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Spontaneous bacterial peritonitis (SBP)

Discuss the pathogenesis of SBP?

  • Portal hypertension leads to intestinal oedema and sluggish movement leading to bacterial overgrowth.
  • This leads to bacterial translocation in presence of increased capillary permeability.
  • The bacteria seed the mesenteric lymph nodes and then it goes to lymphatic or to systemic circulation and ultimately comes to ascitic fluid.
  • The bacteria cannot be phagocytosed by local macrophages and neutrophil because of lack of opsonisation caused by low complement levels in cirrhotic patients. (Ascitic fluid <10gm/L indicates high chance of having SBP)

What is SBP?

  • Monomicrobial infection of ascitic fluid in absence of contagious source of sepsis.
  • It is confirmed by positive bacterial culture of the ascitic fluid and ascitic fluid neutrophil count of >250cells/mm3
  • Occurs in the background of advanced cirrhosis, particularly when ascitic fluid protein goes below 10gm/L
  • Usual source is gut bacteria but may be secondary to bacteraemia from UTI/ dental abscess/ cellulites etc

What is secondary bacterial peritonitis?

  • Polymicrobial infection of ascitic fluid in presence of surgically treatable source of sepsis.
  • It is confirmed by positive bacterial culture of the ascitic fluid and ascitic fluid neutrophil count of >250cells/mm3 (in contrast to SBP neutrophil count is normally >1000cells/mm3)
  • Two types: perforation peritonitis- rupture of bowel/stomach and non perforation peritonitis – perinephric abscess

Discuss the incidence and prognosis of SBP?
SBP occurs in 10-30% of cirrhotic hospitalised patients

Untreated mortality is 90% which is reduced to 20% with early diagnosis and prompt treatment.

When to suspect SBP?

Any cirrhotic ascites on admission to hospital for any reason should have a diagnostic tap.

Any known cirrhotic with ascites with fever, abdominal pain, confusion, encephalopathy, abdominal tenderness or diarrhoea or developing renal failure should have diagnostic tap.

Risk factors for SBP in cirrhotic:

Low ascitic fluid protein
On PPI
Malnutrition
GI bleeding

Does it matter if fluid is sent in EDTA bottle or normal bottle for cell count?

Yes. The sample if clotted will give a false negative result if sent in a white top universal container.

How to diagnose by ascitic fluid analysis?

  • Send EDTA sample 1ml for cell type and differential count- ask lab to bleep with the result
  • Normally done by on call microbiology technician rather than automated coulter counter which can be inaccurate in this low level of neutrocytois ( 0.25×109 /L in ascitic fluid as opposed to normal blood WBC of 10×109 /L)
  • A neutrophil count of >250 cells/mm3 is confirmatory.

Does it matter if fluid is sent in blood culture bottle or normal bottle?

Yes, inoculation at bed side in blood culture bottle will yield positive culture in 72-90% of cases of SBP as opposed to only 40% if culture is sent in white topped sterile universal container (which is the common practice)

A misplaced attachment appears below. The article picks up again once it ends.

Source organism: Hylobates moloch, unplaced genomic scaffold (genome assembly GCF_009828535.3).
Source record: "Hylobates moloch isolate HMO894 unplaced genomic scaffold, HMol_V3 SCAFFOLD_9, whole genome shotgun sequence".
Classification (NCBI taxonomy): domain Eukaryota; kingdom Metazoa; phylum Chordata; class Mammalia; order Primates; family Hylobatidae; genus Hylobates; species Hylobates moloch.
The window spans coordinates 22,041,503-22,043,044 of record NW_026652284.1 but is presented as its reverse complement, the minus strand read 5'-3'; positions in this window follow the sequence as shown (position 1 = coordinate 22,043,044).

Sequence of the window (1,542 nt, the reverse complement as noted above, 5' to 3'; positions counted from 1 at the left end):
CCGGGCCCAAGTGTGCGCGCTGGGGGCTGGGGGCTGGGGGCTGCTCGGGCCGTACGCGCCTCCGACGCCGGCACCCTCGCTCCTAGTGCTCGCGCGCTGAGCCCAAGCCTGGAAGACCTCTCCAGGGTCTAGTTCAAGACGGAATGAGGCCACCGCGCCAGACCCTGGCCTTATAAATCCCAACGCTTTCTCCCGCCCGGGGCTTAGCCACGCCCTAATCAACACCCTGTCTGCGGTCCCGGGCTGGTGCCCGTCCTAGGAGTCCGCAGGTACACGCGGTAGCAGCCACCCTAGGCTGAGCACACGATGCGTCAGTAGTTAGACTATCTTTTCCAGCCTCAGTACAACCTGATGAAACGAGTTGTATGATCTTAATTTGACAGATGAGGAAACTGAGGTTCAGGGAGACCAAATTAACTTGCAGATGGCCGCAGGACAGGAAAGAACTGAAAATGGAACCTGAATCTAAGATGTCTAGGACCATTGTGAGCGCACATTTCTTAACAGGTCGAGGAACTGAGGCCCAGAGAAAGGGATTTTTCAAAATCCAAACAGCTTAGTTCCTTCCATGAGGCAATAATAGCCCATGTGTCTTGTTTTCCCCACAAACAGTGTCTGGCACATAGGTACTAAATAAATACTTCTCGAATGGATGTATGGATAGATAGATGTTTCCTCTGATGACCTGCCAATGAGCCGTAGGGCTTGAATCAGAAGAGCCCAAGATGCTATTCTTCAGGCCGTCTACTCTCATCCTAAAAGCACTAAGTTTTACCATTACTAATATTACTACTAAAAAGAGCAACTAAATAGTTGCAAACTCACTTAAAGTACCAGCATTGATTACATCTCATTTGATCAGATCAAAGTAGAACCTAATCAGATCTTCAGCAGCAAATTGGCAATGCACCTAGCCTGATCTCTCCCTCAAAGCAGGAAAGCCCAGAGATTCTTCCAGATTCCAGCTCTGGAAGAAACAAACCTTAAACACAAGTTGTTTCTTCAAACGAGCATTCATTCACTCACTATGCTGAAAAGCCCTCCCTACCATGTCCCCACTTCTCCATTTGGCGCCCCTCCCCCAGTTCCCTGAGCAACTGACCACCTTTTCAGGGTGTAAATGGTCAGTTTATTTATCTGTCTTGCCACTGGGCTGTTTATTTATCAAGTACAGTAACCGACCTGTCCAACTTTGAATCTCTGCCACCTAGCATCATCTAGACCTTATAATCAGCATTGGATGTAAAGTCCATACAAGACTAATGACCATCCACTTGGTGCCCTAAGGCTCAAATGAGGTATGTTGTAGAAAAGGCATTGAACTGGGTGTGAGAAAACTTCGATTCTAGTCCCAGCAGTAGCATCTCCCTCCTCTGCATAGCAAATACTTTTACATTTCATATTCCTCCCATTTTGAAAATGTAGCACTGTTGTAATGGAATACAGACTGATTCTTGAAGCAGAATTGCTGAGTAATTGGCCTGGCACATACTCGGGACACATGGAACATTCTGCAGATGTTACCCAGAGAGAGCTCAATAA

Is Gram stain necessary?

Rarely helpful in SBP and BSG does not recommend requesting it.

What is bacterascites?

Ascitic fluid which is culture positive but with normal neutrophil count.

What is CNNA?

Culture negative neutrocytic ascites should be treated exactly as SBP as they have similar morbidity and mortality.

Do they need repeat tap to make sure the count is improving?

If repeat tap after 48hrs does not show reduction in the neutrophil count to >25% of the pre-treatment value – implies treatment failure. Antibiotic should be changed. This is important particularly if patient is still symptomatic and not improving.
Why it is important to differentiate SBP from secondary BP?

The patients of secondary BP will die almost 100% in spite of antibiotic in absence of surgery

The patients of SBP will have 80% mortality if they have unnecessary laparotomy.

How to differentiate from secondary BP?

Neutrophil count: normally in hundreds in SBP and in thousands in Secondary BP

Sugar: <2.8 mmol/L in Secondary BP because high numbers of neutrophil consume sugar and in frank perforation sugar level can be zero

Protein: low (<10g/L) in SBP, higher in Secondary BP
LDH: High in secondary BP greater than the upper limit of normal for serum

Microbial flora on culture/Gram stain: polymicrobial in secondary BP. Gram stain is normally negative in SBP and shows polymicrobial flora in secondary BP. Even then Gram stain is not recommended.

CEA: High levels in secondary BP
ALP: High levels in secondary BP

Also Erect CXR shows gas under diaphragm/ gastrograffin enema shows extravasation of contrast into the peritoneum.

What are the differentials of Secondary BP?

Late presentation of SBP, SBP treated with resistant antibiotic, peritoneal carcinomatosis and tubercular peritonitis can masquerade as secondary BP with very high WBC count and low ascitic fluid sugar and high LDH.